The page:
Perhaps best remembered for his popularisation of the story of Dick Turpin in Rookwood (1834) and of Herne the Hunter in Windsor Castle (1843), and for his prodigious output of historical and romantic novels, Ainsworth combined his writing career with that of magazine owner and editor. Locations in the West Midlands feature largely in Boscobel, the story of Charles Stuart's escape after the battle of Worcester.
Born and educated in Manchester, Ainsworth spent his summer holidays at his great-uncle's home, Rostherne, in Cheshire. While still at school, he contributed poetry and short stories to a number of magazines, and also wrote gothic melodramas, which he produced in a theatre he had set up in the family home. He followed his father into the law, being admitted to the Court of King's Bench in London in 1826, at the same time continuing with his literary work. During this period he began a correspondence with Charles Lamb, collaborated with a fellow-clerk on a long romance, Sir John Chiverton, and married Fanny Ebers, the daughter of his publisher. Even Sir Walter Scott was impressed by Sir John Chiverton, and wrote asking to meet the author.
In 1834 Rookwood appeared, and Ainsworth's name was made, with five large editions appearing in only three years. While living in London he provided a meeting place for other young writers such as Dickens and Thackeray, and became well-known as a literary host.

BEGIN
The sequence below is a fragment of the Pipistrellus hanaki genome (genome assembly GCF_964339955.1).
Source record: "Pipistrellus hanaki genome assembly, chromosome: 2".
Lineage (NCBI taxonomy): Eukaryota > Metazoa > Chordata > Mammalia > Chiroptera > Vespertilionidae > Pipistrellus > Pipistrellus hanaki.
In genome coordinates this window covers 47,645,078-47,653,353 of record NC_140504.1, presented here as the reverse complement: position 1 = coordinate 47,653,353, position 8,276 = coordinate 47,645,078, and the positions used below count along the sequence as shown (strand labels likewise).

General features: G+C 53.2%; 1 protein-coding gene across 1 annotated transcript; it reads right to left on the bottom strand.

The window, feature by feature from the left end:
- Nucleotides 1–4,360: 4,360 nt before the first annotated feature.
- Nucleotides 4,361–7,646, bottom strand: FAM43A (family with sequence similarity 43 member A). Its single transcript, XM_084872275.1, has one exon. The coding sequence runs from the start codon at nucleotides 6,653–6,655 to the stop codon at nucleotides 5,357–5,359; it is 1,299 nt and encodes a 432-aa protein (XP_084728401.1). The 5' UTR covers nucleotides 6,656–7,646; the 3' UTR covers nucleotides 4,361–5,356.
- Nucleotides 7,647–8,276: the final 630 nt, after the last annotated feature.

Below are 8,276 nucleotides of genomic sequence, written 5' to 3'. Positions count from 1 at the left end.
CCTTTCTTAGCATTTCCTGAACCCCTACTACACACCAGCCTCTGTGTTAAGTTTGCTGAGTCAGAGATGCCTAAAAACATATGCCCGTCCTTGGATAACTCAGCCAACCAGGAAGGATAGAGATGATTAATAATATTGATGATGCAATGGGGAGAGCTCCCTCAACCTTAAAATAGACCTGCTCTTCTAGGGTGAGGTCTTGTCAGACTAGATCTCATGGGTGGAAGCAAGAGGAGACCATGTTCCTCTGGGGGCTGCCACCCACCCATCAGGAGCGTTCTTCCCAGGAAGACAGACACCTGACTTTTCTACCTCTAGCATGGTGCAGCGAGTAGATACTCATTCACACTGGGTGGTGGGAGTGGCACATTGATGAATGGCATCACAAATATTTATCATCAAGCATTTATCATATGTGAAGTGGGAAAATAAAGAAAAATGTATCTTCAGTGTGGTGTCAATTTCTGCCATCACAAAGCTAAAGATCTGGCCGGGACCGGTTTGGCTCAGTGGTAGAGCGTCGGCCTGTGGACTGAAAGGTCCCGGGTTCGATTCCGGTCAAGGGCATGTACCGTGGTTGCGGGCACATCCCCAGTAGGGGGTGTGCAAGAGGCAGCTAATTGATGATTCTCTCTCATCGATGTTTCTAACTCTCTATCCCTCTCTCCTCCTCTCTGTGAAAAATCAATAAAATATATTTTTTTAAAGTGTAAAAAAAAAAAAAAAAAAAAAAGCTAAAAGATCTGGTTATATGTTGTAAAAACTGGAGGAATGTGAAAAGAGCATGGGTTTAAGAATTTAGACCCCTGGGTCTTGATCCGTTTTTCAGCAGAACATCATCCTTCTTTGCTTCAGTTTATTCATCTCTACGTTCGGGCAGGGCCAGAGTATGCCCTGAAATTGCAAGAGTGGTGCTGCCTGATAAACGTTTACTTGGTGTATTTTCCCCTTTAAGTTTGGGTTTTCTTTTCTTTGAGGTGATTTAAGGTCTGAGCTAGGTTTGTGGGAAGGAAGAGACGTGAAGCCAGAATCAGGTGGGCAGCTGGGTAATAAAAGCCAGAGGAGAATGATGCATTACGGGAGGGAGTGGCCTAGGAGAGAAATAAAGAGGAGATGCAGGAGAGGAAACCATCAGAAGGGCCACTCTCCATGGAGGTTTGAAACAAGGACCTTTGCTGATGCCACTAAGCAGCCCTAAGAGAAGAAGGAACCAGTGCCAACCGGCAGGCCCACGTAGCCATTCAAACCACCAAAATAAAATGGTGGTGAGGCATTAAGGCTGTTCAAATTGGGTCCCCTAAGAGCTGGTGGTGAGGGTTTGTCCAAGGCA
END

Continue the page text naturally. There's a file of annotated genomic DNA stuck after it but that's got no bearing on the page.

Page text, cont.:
In 1839 he moved into the world of magazines, taking on the editorship of Bentley's Miscellany for a couple of years (succeeding Dickens in the post), founding his own Ainsworth's Magazine (1842-54), and also editing the New Monthly Magazine. At the same time he continued to produce nearly forty popular historical romances.
In 1854, he terminated Ainsworth's Magazine but bought Bentley's Miscellany in the same year, and continued as editor of this and the New Monthly Magazine until he sold the former in 1868. His popularity and success was now declining, and his work was appearing in Bow Bells, a cheap London magazine of little repute. He married again in 1878, but nothing is recorded about his second wife.
He died at Reigate on January 3rd, 1882, and is buried at Kensal Green Cemetery.
Ainsworth wrote more than forty novels: the following works are available in the West Midlands Creative Literature Collection:-
Jack Sheppard (1839)
Old Saint Paul's (1841)
Windsor Castle (1843)
Boscobel, or The Royal oak (1872)
A sample chapter and the complete text of Boscobel, or The Royal oak are available on this website.
The Literary Encyclopedia has a profile of William Harrison Ainsworth by Stephen Carver, Fukui University.
Page created 9 March 2002 and last updated
6 April 2005
For your literary enquiries and comments please see the Who to contact page.
Please read the general terms and conditions and about accessibility on this site, including the use of the UK government accesskeys system.